One plant that might be found blooming very early in Spring, even before Skunk Cabbage according to a fellow garden enthusiast from New York State, is known as Hellebore.
Hellebores are so hardy they may even be found blooming in the middle of winter. Now, I haven’t seen it myself, but others report that hellebores can even bloom when it’s snowing out!
Hellebores, of the genus Helleborus, are native to the Far East. They’re members of the Buttercup Family, Ranunculaceae.
Low-growing palmate leaves overwinter among the leaf litter in this perennial plant. The large basal leaves sustain the plant through winter and help to give the flowers an early start in Spring.
Its blossoms can be missed for they start out life as flower buds with their heads pointing down.
Large sepals hide the colorful petals until the flower finds conditions ready for it to open.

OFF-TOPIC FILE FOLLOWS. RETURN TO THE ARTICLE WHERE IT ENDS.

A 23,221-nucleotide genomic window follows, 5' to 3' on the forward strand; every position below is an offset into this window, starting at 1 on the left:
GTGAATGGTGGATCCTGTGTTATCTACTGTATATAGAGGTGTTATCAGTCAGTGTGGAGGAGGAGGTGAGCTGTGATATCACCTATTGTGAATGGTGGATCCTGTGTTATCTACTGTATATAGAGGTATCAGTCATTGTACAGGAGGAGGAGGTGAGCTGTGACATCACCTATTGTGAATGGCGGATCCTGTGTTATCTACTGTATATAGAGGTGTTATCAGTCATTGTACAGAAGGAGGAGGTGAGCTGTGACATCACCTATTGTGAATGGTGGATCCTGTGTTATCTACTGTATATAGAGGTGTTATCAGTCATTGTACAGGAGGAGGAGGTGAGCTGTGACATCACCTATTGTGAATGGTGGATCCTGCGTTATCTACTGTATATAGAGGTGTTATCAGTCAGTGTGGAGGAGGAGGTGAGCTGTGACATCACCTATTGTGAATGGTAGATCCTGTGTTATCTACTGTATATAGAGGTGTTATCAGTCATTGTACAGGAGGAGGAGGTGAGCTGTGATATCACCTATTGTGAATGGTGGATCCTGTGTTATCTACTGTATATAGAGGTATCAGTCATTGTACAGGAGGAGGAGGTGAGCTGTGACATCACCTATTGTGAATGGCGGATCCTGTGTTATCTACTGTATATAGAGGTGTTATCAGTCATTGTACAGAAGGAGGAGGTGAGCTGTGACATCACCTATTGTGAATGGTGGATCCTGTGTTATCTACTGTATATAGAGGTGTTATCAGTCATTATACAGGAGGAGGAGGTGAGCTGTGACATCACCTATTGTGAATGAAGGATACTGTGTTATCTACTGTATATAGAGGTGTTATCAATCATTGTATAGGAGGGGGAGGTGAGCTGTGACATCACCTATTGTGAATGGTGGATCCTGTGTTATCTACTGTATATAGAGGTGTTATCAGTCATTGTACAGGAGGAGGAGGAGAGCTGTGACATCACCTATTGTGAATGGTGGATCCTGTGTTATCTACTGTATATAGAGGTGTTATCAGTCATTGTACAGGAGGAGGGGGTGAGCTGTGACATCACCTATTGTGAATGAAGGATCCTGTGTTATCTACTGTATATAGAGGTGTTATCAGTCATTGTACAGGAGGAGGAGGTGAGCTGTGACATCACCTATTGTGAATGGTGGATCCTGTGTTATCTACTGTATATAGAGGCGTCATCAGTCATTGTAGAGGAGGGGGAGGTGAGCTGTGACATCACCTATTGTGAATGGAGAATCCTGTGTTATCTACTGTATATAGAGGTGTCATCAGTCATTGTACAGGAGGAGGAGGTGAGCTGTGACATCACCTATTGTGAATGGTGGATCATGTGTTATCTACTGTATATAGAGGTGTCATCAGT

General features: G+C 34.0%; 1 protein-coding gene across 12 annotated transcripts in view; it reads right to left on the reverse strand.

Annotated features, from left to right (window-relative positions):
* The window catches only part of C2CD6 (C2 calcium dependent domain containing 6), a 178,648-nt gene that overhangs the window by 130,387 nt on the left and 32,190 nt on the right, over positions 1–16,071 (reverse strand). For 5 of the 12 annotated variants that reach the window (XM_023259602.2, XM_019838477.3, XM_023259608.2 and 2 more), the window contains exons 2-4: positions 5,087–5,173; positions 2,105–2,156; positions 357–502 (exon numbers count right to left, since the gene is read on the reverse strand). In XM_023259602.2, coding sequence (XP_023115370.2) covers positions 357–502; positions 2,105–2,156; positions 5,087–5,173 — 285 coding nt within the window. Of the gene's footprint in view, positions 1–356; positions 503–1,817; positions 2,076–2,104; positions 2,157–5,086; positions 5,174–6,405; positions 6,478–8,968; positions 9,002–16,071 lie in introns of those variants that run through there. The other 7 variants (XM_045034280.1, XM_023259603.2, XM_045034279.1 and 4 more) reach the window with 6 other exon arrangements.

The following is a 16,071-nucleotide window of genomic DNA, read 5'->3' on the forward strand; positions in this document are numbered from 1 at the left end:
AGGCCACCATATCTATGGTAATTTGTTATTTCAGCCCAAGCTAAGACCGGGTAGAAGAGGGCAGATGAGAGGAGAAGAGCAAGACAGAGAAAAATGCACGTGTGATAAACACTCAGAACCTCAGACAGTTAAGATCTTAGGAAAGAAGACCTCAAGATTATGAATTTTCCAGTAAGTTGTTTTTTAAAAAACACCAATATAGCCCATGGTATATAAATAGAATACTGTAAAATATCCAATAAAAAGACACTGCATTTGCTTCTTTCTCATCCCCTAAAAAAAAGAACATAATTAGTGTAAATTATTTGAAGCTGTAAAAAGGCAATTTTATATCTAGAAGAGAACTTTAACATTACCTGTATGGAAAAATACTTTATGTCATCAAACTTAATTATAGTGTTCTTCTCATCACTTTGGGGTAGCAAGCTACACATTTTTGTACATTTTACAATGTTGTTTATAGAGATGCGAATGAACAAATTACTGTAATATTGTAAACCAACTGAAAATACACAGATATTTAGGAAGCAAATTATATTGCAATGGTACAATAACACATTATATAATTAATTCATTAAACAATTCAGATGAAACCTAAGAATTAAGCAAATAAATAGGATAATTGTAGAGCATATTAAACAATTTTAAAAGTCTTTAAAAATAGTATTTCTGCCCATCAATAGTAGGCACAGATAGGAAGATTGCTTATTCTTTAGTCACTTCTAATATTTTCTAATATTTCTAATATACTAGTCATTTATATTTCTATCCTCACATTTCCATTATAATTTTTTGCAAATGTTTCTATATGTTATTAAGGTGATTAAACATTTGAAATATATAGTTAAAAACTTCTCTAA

As the flowering stems grow in height, the flower blossoms turn upward, but only partially. They always have a dangling look to them and often need a helping hand to be seen.
I liked the idea of extending the flowering season by having some hellebore flowers in the garden during a time when nothing else might be blooming.
A couple of years ago I planted this maroon-flowering hellebore in a sunny location near some purple coneflowers in a flower bed. The coneflowers are just starting to develop their leaves and have a long way to grow before they flower.
The hellebore isn’t natural to Central Pennsylvania, but it does lend a smile on a cold day in March. 🙂
(Photos taken March 7 to 26, 2016. Click on any small image to see a larger view.)